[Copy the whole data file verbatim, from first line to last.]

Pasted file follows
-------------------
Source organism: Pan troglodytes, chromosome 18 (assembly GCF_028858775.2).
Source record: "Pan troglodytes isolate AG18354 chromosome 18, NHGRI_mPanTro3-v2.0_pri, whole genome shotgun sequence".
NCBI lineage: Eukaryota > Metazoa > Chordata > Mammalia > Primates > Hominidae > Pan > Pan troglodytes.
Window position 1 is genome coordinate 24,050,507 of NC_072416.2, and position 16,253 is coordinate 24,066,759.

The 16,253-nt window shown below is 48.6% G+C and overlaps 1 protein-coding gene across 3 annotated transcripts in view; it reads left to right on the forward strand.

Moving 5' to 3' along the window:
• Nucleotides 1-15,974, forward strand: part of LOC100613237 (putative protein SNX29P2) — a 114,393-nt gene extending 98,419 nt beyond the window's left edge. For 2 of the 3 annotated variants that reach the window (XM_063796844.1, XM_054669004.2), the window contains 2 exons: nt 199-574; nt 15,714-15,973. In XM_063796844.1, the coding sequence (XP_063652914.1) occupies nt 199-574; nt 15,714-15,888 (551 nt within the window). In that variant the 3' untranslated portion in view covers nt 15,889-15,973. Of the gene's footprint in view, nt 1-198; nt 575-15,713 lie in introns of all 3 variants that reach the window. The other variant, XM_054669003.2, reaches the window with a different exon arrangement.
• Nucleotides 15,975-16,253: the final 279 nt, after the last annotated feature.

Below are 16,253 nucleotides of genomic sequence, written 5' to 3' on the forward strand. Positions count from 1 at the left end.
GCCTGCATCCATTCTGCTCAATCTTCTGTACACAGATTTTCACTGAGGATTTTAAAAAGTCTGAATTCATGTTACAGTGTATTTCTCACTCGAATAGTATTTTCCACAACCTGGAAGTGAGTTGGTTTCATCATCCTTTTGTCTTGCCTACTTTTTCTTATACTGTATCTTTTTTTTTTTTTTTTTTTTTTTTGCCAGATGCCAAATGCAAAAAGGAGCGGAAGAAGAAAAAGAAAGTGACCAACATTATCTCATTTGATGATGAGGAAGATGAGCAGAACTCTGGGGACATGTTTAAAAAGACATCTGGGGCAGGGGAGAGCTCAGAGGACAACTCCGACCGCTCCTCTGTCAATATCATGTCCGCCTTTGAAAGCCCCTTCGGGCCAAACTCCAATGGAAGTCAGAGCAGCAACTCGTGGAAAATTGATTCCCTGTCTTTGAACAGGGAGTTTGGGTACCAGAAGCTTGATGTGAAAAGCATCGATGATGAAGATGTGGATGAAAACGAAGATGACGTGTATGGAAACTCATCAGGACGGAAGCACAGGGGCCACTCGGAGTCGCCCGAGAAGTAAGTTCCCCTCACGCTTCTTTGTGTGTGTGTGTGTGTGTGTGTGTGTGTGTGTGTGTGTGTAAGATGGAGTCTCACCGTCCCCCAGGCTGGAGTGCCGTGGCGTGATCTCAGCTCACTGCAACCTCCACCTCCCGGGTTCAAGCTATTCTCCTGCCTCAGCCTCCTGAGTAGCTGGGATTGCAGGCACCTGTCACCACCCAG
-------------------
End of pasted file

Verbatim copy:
Source organism: Pan troglodytes, chromosome 18 (assembly GCF_028858775.2).
Source record: "Pan troglodytes isolate AG18354 chromosome 18, NHGRI_mPanTro3-v2.0_pri, whole genome shotgun sequence".
NCBI lineage: Eukaryota > Metazoa > Chordata > Mammalia > Primates > Hominidae > Pan > Pan troglodytes.
Window position 1 is genome coordinate 24,050,507 of NC_072416.2, and position 16,253 is coordinate 24,066,759.

The 16,253-nt window shown below is 48.6% G+C and overlaps 1 protein-coding gene across 3 annotated transcripts in view; it reads left to right on the forward strand.

Moving 5' to 3' along the window:
• Nucleotides 1-15,974, forward strand: part of LOC100613237 (putative protein SNX29P2) — a 114,393-nt gene extending 98,419 nt beyond the window's left edge. For 2 of the 3 annotated variants that reach the window (XM_063796844.1, XM_054669004.2), the window contains 2 exons: nt 199-574; nt 15,714-15,973. In XM_063796844.1, the coding sequence (XP_063652914.1) occupies nt 199-574; nt 15,714-15,888 (551 nt within the window). In that variant the 3' untranslated portion in view covers nt 15,889-15,973. Of the gene's footprint in view, nt 1-198; nt 575-15,713 lie in introns of all 3 variants that reach the window. The other variant, XM_054669003.2, reaches the window with a different exon arrangement.
• Nucleotides 15,975-16,253: the final 279 nt, after the last annotated feature.

Below are 16,253 nucleotides of genomic sequence, written 5' to 3' on the forward strand. Positions count from 1 at the left end.
GCCTGCATCCATTCTGCTCAATCTTCTGTACACAGATTTTCACTGAGGATTTTAAAAAGTCTGAATTCATGTTACAGTGTATTTCTCACTCGAATAGTATTTTCCACAACCTGGAAGTGAGTTGGTTTCATCATCCTTTTGTCTTGCCTACTTTTTCTTATACTGTATCTTTTTTTTTTTTTTTTTTTTTTTTGCCAGATGCCAAATGCAAAAAGGAGCGGAAGAAGAAAAAGAAAGTGACCAACATTATCTCATTTGATGATGAGGAAGATGAGCAGAACTCTGGGGACATGTTTAAAAAGACATCTGGGGCAGGGGAGAGCTCAGAGGACAACTCCGACCGCTCCTCTGTCAATATCATGTCCGCCTTTGAAAGCCCCTTCGGGCCAAACTCCAATGGAAGTCAGAGCAGCAACTCGTGGAAAATTGATTCCCTGTCTTTGAACAGGGAGTTTGGGTACCAGAAGCTTGATGTGAAAAGCATCGATGATGAAGATGTGGATGAAAACGAAGATGACGTGTATGGAAACTCATCAGGACGGAAGCACAGGGGCCACTCGGAGTCGCCCGAGAAGTAAGTTCCCCTCACGCTTCTTTGTGTGTGTGTGTGTGTGTGTGTGTGTGTGTGTGTGTGTGTAAGATGGAGTCTCACCGTCCCCCAGGCTGGAGTGCCGTGGCGTGATCTCAGCTCACTGCAACCTCCACCTCCCGGGTTCAAGCTATTCTCCTGCCTCAGCCTCCTGAGTAGCTGGGATTGCAGGCACCTGTCACCACCCAG